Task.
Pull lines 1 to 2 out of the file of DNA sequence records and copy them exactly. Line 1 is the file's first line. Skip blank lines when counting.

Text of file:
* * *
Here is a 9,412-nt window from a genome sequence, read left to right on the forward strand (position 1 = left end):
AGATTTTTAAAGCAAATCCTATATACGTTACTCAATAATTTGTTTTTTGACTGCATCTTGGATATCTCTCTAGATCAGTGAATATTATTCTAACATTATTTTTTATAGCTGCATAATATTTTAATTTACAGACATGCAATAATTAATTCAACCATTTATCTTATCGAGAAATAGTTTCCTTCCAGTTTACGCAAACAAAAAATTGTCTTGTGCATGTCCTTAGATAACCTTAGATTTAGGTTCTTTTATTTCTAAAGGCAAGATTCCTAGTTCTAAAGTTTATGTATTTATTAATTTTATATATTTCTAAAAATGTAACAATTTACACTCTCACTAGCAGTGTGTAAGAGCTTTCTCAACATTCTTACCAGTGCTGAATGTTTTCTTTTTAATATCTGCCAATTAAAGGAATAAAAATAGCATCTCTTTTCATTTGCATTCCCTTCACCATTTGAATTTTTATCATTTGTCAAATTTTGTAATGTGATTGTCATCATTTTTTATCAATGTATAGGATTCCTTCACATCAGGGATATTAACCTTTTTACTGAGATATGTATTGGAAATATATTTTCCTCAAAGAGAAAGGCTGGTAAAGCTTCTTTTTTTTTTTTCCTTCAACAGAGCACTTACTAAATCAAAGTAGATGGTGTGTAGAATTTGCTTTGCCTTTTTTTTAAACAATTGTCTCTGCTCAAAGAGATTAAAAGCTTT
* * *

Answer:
Here is a 9,412-nt window from a genome sequence, read left to right on the forward strand (position 1 = left end):
AGATTTTTAAAGCAAATCCTATATACGTTACTCAATAATTTGTTTTTTGACTGCATCTTGGATATCTCTCTAGATCAGTGAATATTATTCTAACATTATTTTTTATAGCTGCATAATATTTTAATTTACAGACATGCAATAATTAATTCAACCATTTATCTTATCGAGAAATAGTTTCCTTCCAGTTTACGCAAACAAAAAATTGTCTTGTGCATGTCCTTAGATAACCTTAGATTTAGGTTCTTTTATTTCTAAAGGCAAGATTCCTAGTTCTAAAGTTTATGTATTTATTAATTTTATATATTTCTAAAAATGTAACAATTTACACTCTCACTAGCAGTGTGTAAGAGCTTTCTCAACATTCTTACCAGTGCTGAATGTTTTCTTTTTAATATCTGCCAATTAAAGGAATAAAAATAGCATCTCTTTTCATTTGCATTCCCTTCACCATTTGAATTTTTATCATTTGTCAAATTTTGTAATGTGATTGTCATCATTTTTTATCAATGTATAGGATTCCTTCACATCAGGGATATTAACCTTTTTACTGAGATATGTATTGGAAATATATTTTCCTCAAAGAGAAAGGCTGGTAAAGCTTCTTTTTTTTTTTTCCTTCAACAGAGCACTTACTAAATCAAAGTAGATGGTGTGTAGAATTTGCTTTGCCTTTTTTTTAAACAATTGTCTCTGCTCAAAGAGATTAAAAGCTTT